The U.S. Memorial Holocaust Museum

The United States Memorial Holocaust Museum (USMHM) is America’s official memorial to the Holocaust. It is located in Washington, D.C. and was opened in 1993.

My daughter and I visited the USMHM last week; this was my second visit and her first. We both moved quietly through the three main floors of the permanent exhibit at our own pace, overwhelmed by the cruelty documented, the massive loss of life, and the obvious bravery of so many people.

Displays at the USMHM include photographs, video loops, voice recordings, and letters to name a few. Short films are included on each floor as well. Video loops including graphic footage such as medical experimentation on Jews or executions are placed behind barriers so people have the option to watch or not. There is a room filled with thousands of shoes collected from Jewish people after they were gassed. Another display shows large bags filled with hair shaved from the heads of Jewish prisoners to be sold and used to make fabric and textile products.

Every visitor receives an identification card as upon entering the permanent exhibit.

The permanent exhibition at the USMHM occupies the top three floors of the museum. Visitors are given identification cards as they enter industrial elevators that take them to the fourth floor. Each ID card tells the story of a victim or survivor of the holocaust.

The fourth floor focuses on the Nazi rise to power (1933-1939) and explores how such efficient and organized mass murder could have happened.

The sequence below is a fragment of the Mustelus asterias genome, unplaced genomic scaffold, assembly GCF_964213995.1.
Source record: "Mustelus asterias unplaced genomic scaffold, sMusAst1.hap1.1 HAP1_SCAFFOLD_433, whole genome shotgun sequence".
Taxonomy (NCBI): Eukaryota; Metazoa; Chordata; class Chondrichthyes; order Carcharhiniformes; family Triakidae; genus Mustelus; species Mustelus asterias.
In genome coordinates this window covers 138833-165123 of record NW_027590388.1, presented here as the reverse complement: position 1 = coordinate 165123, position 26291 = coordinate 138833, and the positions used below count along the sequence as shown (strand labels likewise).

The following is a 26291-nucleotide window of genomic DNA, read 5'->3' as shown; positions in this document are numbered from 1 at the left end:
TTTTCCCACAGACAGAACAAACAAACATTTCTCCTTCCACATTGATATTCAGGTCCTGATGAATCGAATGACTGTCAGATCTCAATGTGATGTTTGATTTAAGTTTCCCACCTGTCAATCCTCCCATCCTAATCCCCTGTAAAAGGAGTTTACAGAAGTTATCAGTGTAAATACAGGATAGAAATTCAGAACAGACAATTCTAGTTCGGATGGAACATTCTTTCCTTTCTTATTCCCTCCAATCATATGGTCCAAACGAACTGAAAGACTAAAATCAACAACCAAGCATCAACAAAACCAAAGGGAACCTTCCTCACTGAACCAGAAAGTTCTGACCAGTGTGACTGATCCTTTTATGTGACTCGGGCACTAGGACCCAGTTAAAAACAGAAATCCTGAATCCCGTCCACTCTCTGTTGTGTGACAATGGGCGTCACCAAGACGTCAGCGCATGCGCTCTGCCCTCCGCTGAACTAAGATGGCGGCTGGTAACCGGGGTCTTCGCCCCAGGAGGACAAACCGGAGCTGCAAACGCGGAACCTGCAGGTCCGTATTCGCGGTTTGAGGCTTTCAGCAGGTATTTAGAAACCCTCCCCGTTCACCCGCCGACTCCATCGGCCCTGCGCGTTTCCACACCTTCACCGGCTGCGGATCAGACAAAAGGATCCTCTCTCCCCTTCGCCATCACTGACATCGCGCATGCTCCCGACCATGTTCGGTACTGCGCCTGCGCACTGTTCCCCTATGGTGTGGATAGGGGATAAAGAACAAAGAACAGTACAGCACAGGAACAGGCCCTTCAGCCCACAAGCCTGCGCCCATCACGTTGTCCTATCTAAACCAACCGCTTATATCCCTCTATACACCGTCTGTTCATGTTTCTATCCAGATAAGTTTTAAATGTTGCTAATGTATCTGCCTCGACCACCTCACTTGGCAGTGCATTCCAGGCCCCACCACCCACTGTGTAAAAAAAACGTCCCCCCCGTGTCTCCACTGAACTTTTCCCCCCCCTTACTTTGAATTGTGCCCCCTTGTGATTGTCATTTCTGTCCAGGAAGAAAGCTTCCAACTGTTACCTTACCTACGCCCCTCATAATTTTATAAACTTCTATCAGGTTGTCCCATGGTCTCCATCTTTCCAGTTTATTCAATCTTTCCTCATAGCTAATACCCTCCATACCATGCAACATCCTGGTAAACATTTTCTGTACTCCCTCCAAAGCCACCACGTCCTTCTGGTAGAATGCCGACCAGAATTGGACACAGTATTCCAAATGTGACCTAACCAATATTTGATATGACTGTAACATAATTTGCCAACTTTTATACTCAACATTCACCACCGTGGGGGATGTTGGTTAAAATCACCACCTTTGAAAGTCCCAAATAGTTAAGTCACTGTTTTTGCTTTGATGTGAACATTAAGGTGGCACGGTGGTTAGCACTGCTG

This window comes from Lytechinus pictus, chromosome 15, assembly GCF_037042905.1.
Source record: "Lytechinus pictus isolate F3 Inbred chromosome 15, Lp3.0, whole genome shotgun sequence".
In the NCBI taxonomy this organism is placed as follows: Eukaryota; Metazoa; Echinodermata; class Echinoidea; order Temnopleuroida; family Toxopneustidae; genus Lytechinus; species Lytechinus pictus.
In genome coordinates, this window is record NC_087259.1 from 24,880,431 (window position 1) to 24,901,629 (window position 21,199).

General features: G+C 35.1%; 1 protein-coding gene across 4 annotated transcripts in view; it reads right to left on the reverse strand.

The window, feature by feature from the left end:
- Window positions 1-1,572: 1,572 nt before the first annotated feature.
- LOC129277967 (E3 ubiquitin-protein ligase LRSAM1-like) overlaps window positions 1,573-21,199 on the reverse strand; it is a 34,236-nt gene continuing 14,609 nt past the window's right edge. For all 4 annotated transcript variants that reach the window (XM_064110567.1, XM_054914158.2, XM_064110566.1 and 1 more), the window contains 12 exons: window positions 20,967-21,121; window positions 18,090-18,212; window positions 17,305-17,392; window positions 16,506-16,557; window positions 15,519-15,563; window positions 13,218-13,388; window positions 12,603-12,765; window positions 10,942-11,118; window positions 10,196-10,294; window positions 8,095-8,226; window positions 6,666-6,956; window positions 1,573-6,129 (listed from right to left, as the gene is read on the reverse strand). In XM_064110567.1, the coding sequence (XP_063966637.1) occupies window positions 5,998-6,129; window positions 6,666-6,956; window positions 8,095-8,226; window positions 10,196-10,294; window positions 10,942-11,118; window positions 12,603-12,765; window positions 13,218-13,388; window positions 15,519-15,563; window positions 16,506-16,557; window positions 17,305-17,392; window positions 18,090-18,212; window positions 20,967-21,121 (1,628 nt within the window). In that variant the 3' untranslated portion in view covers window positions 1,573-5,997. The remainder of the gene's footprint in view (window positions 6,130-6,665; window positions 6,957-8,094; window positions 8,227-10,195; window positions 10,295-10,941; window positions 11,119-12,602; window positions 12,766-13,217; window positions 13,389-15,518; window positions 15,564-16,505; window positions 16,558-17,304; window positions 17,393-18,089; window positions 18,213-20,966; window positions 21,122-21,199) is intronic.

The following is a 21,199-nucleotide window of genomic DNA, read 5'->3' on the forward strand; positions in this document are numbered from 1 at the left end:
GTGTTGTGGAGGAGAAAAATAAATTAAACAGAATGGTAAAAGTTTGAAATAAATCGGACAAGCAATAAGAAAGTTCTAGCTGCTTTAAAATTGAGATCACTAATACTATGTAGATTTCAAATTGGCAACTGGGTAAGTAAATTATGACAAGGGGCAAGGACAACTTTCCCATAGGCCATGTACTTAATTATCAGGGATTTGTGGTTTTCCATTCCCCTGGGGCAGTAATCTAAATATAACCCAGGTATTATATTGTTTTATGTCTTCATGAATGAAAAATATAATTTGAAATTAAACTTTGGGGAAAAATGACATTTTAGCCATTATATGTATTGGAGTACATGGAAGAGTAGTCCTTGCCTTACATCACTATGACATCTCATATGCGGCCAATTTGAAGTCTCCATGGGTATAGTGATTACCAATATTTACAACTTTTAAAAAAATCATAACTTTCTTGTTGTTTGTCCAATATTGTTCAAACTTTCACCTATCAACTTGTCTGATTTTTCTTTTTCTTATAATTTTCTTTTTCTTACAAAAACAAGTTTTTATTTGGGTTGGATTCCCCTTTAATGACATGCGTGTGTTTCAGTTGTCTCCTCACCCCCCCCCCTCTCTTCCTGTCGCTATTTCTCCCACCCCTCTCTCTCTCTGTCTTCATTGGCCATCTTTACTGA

Visitors then move to the third floor which is centered on Germany’s evolutionary shift from persecuting Jews to mass murder, or what they called the “Final Solution.” Concentration camps, ghettos, dehumanizing treatment, forced labor as well as a look at the various groups persecuted by the Nazis are all topics explored on this level which encompasses the years 1940-1945.

Moving down to the second floor, visitors learn about the liberation of concentration camps by Allied forces, the aftermath of the Holocaust and resistance/rescue efforts that were made. The topic of bystanders is addressed here, too. Testimony is one of two films shown on this floor, and in it, survivors and rescuers share their stories.

Remember the Children, Daniel’s Story is an exhibit located on the first floor. It is geared towards elementary and middle school students and is intended to explain the Holocaust to children.

Two new things I learned about on my trip to the USMHM:

  • I learned why the U.S. didn’t bomb the gas chambers at Auschwitz (1944-1945) despite being begged to by Jewish leaders in America. Up to 10,000 people were being killed a day in Auschwitz gas chambers alone and it seems like bombing them would have been effective in reducing the number of deaths. The War Department responded to these requests by saying they weren’t in the business of rescue missions. They didn’t want to divert any resources away from war efforts and felt that a swift end to the war would be the most effect solution.